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The Punctuated Clock

Bert Gold bgold at itsa.ucsf.edu
Fri Jan 10 11:57:25 EST 1997


If it is true that our scientific theories must prove accurate in their
predictions of real world phenomena in order that they be upheld, then I
would suggest that our simplistic conception that the pacemaker of
evolution; mutation, occurs as a stochastic process, is in real need of 
modification.

Advances in molecular genetics have recently revealed a large number
of different mechanisms responsible for mutation.  Perhaps foremost
among these are oxygen radical damage, DNA methylation and repair
and numerous higher level alterations in chromosomal structure
including deletion, insertion, inversion and retrotransposition.

To my way of thinking, there is no way a base specific 'molecular
clock' which attempts to measure evolutionary time as a consequence
of point mutations, even begins to grapple with the magnitude and
diversity of known mechanisms by which gene changes are founded and
proliferate in expanding populations.

My belief is that there is room for an incredible amount of work
to be done in population genetics in order to understand the ways in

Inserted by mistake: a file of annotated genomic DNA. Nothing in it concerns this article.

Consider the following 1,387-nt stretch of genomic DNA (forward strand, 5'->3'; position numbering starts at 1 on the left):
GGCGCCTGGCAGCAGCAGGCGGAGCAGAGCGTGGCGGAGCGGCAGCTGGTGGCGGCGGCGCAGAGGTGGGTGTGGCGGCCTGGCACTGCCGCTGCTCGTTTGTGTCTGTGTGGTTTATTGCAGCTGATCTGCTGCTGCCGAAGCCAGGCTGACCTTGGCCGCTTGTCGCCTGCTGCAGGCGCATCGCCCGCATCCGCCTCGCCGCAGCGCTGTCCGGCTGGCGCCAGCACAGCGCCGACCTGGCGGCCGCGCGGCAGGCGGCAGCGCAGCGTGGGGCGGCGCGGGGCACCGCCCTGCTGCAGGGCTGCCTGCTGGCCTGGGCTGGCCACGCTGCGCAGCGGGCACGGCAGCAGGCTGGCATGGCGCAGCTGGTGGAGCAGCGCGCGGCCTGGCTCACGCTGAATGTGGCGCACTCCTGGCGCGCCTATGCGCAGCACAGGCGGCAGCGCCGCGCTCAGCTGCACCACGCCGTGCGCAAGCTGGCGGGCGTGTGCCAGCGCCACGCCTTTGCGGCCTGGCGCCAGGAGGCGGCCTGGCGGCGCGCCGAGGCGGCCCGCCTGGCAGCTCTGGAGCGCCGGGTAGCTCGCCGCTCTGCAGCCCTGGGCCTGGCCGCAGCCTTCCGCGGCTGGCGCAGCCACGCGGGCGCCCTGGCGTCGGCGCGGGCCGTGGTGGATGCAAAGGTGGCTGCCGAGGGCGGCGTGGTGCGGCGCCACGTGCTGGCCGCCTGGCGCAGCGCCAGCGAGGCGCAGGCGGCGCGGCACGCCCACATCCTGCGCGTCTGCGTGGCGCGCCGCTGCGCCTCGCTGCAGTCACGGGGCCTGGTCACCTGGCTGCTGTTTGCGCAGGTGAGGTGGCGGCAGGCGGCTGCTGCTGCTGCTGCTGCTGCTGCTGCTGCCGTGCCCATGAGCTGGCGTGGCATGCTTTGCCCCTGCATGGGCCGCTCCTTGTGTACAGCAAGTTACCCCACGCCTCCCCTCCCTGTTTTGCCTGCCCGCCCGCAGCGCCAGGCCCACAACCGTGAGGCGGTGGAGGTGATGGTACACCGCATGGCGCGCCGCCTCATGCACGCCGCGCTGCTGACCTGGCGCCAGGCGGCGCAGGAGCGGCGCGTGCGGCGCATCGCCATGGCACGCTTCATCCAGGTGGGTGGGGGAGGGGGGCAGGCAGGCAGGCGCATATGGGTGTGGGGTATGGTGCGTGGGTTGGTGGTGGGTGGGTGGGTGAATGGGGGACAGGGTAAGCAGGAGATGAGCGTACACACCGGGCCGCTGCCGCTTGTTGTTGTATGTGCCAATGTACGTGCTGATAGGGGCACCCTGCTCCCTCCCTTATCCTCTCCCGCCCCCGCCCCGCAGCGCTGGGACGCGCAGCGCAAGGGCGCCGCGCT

which profound genetic changes occur in populations over time.

And my wonderment is why, rather than addressing this very real and
important question of how it is that the 'new genetics' applies to
the older ideas of mutations and populations, do we keep having the
same old arguments about whether or not Darwin was correct.

It appears to me that it is much like asking whether Newton was
correct.

To a first approximation, it is clear that the laws devised by each
were accurate descriptors of the observables at the time they lived.

It is equally clear, however, that the Darwinian approximation is
sorely in need of adjustment; because the clockwork-like mechanism
it proposed to account for the source of variation, does not tick evenly
through time, as was first supposed.





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